For a small city, Halifax has a lot of neat things to do that appeal to all ages. Those visiting the city with teenagers will have no trouble at all finding things to keep them interested. Here’s a plan for a perfect family day that your teens will love:


Take the ferry across to Dartmouth, firstly to enjoy the amazing views of Halifax from the water, but also because at the ferry terminal, Alderney Landing, you’ll find the World Peace Pavilion, a project dreamed up by teenagers who wanted to create a testament to peace. In 1989, the group of teens got together and started writing letters to countries all over the world to ask for a piece of rock to signify the earth we all share and a brick to represent our efforts to shape the future. Their campaign was hugely successful, the city donated land and in 1995 the local council decided that a facility would be built to house the donations. More than 70 countries proudly sent donations, and there are some amazing contributions including pieces of the Berlin Wall and the Great Wall of China.

Stroll through historic downtown Dartmouth to Two if by Sea for a coffee and one of their incredible have-to-be-tasted-to-be-believed croissants before hopping back on the ferry back to Halifax.

Head into the Maritime Museum of the Atlantic to explore the artifacts rescued from the wreck of the Titanic and the hundreds of other wrecks off the Nova Scotian coast, as well as various other cool exhibits about the city and it’s relationship with the city. Then stroll down Lower Water Street to the old Brewery Market to grab a crepe for lunch at the Creperie Mobile stand.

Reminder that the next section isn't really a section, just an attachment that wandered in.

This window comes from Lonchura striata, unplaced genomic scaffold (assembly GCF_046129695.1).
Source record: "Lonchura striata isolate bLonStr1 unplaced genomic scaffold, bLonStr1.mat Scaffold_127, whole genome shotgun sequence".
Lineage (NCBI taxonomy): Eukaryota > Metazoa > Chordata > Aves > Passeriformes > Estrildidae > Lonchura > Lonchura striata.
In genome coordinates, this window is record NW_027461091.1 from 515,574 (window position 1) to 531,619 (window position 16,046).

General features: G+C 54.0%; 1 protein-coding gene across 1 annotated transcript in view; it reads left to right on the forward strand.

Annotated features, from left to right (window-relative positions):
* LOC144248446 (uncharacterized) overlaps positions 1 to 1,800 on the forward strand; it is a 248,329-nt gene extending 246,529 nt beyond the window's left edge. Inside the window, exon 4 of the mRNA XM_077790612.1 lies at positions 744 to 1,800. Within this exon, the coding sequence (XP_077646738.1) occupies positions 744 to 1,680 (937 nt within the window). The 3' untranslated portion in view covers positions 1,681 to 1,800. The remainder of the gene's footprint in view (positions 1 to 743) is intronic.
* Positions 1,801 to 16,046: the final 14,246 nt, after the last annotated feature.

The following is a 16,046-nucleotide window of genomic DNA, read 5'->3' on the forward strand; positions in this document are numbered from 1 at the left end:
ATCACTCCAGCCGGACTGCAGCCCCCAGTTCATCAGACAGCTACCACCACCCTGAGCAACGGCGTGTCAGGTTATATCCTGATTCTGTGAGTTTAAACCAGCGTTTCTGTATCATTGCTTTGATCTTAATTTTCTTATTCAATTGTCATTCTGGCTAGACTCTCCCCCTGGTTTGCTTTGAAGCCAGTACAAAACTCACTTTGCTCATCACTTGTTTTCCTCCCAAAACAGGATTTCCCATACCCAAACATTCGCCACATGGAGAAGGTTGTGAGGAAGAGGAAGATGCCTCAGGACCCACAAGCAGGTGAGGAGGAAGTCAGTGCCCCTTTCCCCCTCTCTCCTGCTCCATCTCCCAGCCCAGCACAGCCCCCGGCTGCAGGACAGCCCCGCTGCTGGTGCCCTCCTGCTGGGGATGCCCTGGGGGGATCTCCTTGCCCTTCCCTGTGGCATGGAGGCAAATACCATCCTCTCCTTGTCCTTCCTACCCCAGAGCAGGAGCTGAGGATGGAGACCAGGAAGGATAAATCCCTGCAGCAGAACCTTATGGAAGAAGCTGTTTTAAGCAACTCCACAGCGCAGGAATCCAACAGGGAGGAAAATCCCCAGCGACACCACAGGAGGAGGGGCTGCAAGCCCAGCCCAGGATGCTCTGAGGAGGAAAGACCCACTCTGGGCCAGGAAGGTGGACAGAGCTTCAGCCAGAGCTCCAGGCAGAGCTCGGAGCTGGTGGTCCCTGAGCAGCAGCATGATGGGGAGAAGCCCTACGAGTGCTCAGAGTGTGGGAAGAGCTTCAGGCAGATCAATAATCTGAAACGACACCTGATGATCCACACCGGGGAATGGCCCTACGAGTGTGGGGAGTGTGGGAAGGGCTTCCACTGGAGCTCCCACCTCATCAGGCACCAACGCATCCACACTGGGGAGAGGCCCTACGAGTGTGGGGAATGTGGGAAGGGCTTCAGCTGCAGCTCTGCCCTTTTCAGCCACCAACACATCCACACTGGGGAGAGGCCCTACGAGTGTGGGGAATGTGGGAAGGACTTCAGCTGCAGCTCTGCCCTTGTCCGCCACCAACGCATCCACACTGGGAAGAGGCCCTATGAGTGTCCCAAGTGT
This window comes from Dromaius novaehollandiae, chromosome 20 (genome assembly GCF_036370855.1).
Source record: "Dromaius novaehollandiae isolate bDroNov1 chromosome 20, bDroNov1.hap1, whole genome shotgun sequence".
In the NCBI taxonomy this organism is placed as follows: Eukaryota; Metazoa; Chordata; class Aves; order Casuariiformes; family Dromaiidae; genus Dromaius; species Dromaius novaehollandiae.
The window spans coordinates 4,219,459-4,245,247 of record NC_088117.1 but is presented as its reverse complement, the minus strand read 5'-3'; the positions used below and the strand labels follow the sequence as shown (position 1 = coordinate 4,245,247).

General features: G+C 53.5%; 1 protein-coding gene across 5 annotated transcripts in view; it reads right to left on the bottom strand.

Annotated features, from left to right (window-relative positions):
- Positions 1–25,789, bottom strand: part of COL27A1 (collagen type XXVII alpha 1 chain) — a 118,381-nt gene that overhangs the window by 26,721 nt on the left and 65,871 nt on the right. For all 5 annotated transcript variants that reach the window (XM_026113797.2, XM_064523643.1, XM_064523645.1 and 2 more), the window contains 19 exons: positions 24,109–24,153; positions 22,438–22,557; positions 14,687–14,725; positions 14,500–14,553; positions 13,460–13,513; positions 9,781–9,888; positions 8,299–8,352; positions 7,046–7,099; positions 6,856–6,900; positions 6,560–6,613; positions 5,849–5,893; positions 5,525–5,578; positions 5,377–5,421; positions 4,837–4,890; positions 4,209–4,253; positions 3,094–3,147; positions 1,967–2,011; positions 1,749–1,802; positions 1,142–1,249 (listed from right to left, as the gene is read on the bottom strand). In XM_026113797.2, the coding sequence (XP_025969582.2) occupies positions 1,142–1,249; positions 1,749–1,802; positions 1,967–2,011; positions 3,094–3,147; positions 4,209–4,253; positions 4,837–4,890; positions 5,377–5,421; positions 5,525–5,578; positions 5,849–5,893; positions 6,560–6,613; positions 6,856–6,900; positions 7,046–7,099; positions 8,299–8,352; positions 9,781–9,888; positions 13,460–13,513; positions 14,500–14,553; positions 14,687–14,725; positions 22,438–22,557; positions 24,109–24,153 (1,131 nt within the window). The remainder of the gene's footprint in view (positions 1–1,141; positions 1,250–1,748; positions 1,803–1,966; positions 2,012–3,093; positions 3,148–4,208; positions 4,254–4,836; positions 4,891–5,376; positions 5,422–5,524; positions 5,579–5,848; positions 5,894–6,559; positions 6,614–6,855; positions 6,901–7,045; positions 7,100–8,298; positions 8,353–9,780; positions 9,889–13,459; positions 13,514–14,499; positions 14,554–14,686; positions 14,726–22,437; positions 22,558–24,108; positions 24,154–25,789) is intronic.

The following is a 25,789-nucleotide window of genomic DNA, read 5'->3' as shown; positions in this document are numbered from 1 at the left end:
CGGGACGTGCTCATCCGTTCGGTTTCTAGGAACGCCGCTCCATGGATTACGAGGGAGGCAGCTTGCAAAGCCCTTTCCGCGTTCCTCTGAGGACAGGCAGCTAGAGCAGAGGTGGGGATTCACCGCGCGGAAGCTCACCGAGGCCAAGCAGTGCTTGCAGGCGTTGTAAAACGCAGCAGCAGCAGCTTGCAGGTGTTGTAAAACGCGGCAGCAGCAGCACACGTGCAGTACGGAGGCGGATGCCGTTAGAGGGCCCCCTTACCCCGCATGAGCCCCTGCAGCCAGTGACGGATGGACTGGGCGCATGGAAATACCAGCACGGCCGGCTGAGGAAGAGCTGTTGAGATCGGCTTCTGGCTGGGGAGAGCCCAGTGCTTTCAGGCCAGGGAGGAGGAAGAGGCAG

Take a Harbour Hopper tour, which takes you all around Halifax (with a fun live commentary) and then into the Harbour itself on a decommissioned army aquatic vehicle. This tour takes around 55 minutes, and once it is finished, head up to Barrington Street to check out the cool indie shops like the Freak Lunchbox (which calls itself a hip-hop candy store) and various other cool boutiques in the neighbourhood (fashion loving teens will love Biscuit General Store, on Argyle Street, which has great clothes, shoes and gift items). If you want to grab a coffee or snack, check out the Paperchase Café at 5228 Blowers Street, which is a funky little artsy hangout with sofas and games.


If you’re kids are carnivorous, then go eat at Q Smokehouse and Southern Barbeque on Argyle Street, where you can pig out on ribs and all the delicious sides that come with them. If meat isn’t their thing, head over to the Wooden Monkey, a cool restaurant that serves a mix of vegan, vegetarian, meat and seafood dishes, and was much loved by the Rolling Stones the last time that they played Halifax.

After dinner, head over to the Old Citadel Clock to join in with a Halifax Ghost Walk, a two-hour tour of the cities haunted old streets (runs at 8.30pm on scheduled nights from July through September).